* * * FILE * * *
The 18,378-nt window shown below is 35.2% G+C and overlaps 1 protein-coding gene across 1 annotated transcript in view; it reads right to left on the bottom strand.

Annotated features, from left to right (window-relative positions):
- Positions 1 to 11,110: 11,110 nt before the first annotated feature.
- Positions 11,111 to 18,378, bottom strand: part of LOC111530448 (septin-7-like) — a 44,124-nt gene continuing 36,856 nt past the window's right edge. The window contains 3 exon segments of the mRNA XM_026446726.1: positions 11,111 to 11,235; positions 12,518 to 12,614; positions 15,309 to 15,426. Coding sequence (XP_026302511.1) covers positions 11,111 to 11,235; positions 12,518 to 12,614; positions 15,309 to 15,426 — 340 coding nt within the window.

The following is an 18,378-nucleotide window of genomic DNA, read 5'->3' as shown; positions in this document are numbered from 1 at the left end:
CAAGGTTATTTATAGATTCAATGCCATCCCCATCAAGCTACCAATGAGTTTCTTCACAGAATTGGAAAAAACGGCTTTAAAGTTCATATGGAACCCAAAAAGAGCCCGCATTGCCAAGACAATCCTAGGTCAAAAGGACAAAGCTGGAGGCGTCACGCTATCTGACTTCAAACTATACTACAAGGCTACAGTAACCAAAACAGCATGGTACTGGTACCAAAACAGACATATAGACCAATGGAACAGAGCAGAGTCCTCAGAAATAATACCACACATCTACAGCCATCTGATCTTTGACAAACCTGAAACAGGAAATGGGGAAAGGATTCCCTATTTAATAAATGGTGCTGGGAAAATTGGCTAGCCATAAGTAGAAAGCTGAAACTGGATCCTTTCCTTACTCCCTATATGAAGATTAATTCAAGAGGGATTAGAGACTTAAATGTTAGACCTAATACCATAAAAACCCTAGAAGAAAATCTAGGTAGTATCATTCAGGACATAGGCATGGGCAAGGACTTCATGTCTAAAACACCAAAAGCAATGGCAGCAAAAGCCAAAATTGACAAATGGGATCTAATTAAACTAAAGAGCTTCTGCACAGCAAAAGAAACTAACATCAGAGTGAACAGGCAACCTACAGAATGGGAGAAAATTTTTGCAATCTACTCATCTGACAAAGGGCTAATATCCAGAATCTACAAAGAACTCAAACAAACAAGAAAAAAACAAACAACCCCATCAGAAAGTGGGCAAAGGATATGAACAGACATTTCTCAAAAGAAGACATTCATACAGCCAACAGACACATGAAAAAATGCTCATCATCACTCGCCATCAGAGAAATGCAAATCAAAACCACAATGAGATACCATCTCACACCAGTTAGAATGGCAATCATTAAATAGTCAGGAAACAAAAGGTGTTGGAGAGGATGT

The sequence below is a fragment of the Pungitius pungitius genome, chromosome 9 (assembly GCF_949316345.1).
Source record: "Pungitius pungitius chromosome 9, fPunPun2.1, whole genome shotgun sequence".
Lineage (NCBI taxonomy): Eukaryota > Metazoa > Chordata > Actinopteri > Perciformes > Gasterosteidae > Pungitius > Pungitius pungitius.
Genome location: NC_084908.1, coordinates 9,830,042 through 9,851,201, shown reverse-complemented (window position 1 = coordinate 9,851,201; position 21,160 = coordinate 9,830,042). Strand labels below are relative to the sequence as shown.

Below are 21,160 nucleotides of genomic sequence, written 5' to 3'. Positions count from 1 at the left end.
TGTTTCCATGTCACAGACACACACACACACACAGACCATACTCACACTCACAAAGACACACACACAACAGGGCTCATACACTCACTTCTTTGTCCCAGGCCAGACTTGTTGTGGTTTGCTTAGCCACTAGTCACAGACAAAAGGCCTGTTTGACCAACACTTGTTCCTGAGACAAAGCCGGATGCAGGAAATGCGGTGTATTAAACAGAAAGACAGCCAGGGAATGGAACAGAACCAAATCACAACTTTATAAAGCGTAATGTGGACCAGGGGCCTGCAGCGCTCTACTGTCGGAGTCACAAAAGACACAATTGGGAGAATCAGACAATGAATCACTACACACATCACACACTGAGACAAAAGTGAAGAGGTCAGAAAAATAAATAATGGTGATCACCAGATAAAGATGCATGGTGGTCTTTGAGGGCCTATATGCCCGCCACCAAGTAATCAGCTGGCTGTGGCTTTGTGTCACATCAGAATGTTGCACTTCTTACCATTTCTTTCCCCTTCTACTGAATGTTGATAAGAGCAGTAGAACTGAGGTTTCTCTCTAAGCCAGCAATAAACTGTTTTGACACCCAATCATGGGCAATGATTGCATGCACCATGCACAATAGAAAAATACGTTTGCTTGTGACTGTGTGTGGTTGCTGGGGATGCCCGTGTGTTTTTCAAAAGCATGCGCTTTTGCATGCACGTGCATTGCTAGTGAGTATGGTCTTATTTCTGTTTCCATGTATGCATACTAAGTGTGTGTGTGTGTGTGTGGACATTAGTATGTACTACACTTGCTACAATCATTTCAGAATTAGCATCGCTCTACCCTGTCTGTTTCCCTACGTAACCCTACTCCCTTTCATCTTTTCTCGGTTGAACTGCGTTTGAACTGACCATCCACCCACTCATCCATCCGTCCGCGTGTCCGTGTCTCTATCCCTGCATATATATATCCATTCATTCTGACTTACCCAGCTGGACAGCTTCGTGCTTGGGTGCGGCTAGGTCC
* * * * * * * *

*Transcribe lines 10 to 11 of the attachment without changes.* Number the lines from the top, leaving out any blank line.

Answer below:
Genome location: NC_084908.1, coordinates 9,830,042 through 9,851,201, shown reverse-complemented (window position 1 = coordinate 9,851,201; position 21,160 = coordinate 9,830,042). Strand labels below are relative to the sequence as shown.

Below are 21,160 nucleotides of genomic sequence, written 5' to 3'. Positions count from 1 at the left end.